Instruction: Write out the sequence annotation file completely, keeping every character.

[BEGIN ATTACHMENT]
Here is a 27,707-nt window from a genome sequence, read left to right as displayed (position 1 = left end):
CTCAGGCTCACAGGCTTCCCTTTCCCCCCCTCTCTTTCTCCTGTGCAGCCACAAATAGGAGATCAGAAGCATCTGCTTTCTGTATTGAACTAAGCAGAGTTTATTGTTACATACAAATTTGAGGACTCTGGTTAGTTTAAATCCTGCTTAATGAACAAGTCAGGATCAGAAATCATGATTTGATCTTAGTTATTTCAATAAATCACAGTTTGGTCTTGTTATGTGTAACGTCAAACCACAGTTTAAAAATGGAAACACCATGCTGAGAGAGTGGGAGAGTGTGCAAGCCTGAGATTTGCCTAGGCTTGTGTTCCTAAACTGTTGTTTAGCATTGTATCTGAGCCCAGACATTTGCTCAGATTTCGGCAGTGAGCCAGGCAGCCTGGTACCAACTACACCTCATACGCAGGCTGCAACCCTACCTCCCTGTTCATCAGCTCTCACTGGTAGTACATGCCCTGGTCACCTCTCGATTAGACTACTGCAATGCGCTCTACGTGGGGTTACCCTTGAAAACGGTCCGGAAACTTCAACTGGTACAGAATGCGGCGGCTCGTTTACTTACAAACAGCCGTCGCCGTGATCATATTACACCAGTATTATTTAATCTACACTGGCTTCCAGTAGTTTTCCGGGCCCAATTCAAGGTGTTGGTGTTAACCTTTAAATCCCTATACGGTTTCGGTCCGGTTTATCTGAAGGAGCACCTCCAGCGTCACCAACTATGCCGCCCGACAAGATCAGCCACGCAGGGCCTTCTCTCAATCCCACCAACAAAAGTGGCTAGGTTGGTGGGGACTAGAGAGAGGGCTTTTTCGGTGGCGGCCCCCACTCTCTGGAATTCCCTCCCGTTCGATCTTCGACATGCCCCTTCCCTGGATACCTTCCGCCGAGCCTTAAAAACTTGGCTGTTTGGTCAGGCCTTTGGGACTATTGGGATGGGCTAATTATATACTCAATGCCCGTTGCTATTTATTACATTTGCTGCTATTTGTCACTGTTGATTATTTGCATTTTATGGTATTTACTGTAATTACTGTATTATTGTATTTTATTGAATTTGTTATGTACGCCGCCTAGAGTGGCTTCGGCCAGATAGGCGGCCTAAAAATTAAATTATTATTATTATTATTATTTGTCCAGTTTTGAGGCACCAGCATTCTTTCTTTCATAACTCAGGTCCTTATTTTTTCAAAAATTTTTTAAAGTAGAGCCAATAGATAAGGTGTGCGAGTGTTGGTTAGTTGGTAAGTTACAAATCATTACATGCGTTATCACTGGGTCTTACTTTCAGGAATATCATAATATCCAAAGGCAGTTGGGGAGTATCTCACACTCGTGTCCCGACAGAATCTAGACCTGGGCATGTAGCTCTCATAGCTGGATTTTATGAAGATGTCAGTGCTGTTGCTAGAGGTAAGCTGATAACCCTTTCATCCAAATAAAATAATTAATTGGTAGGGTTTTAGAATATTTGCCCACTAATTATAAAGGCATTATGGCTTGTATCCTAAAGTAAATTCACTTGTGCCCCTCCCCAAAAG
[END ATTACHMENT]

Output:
Here is a 27,707-nt window from a genome sequence, read left to right as displayed (position 1 = left end):
CTCAGGCTCACAGGCTTCCCTTTCCCCCCCTCTCTTTCTCCTGTGCAGCCACAAATAGGAGATCAGAAGCATCTGCTTTCTGTATTGAACTAAGCAGAGTTTATTGTTACATACAAATTTGAGGACTCTGGTTAGTTTAAATCCTGCTTAATGAACAAGTCAGGATCAGAAATCATGATTTGATCTTAGTTATTTCAATAAATCACAGTTTGGTCTTGTTATGTGTAACGTCAAACCACAGTTTAAAAATGGAAACACCATGCTGAGAGAGTGGGAGAGTGTGCAAGCCTGAGATTTGCCTAGGCTTGTGTTCCTAAACTGTTGTTTAGCATTGTATCTGAGCCCAGACATTTGCTCAGATTTCGGCAGTGAGCCAGGCAGCCTGGTACCAACTACACCTCATACGCAGGCTGCAACCCTACCTCCCTGTTCATCAGCTCTCACTGGTAGTACATGCCCTGGTCACCTCTCGATTAGACTACTGCAATGCGCTCTACGTGGGGTTACCCTTGAAAACGGTCCGGAAACTTCAACTGGTACAGAATGCGGCGGCTCGTTTACTTACAAACAGCCGTCGCCGTGATCATATTACACCAGTATTATTTAATCTACACTGGCTTCCAGTAGTTTTCCGGGCCCAATTCAAGGTGTTGGTGTTAACCTTTAAATCCCTATACGGTTTCGGTCCGGTTTATCTGAAGGAGCACCTCCAGCGTCACCAACTATGCCGCCCGACAAGATCAGCCACGCAGGGCCTTCTCTCAATCCCACCAACAAAAGTGGCTAGGTTGGTGGGGACTAGAGAGAGGGCTTTTTCGGTGGCGGCCCCCACTCTCTGGAATTCCCTCCCGTTCGATCTTCGACATGCCCCTTCCCTGGATACCTTCCGCCGAGCCTTAAAAACTTGGCTGTTTGGTCAGGCCTTTGGGACTATTGGGATGGGCTAATTATATACTCAATGCCCGTTGCTATTTATTACATTTGCTGCTATTTGTCACTGTTGATTATTTGCATTTTATGGTATTTACTGTAATTACTGTATTATTGTATTTTATTGAATTTGTTATGTACGCCGCCTAGAGTGGCTTCGGCCAGATAGGCGGCCTAAAAATTAAATTATTATTATTATTATTATTTGTCCAGTTTTGAGGCACCAGCATTCTTTCTTTCATAACTCAGGTCCTTATTTTTTCAAAAATTTTTTAAAGTAGAGCCAATAGATAAGGTGTGCGAGTGTTGGTTAGTTGGTAAGTTACAAATCATTACATGCGTTATCACTGGGTCTTACTTTCAGGAATATCATAATATCCAAAGGCAGTTGGGGAGTATCTCACACTCGTGTCCCGACAGAATCTAGACCTGGGCATGTAGCTCTCATAGCTGGATTTTATGAAGATGTCAGTGCTGTTGCTAGAGGTAAGCTGATAACCCTTTCATCCAAATAAAATAATTAATTGGTAGGGTTTTAGAATATTTGCCCACTAATTATAAAGGCATTATGGCTTGTATCCTAAAGTAAATTCACTTGTGCCCCTCCCCAAAAG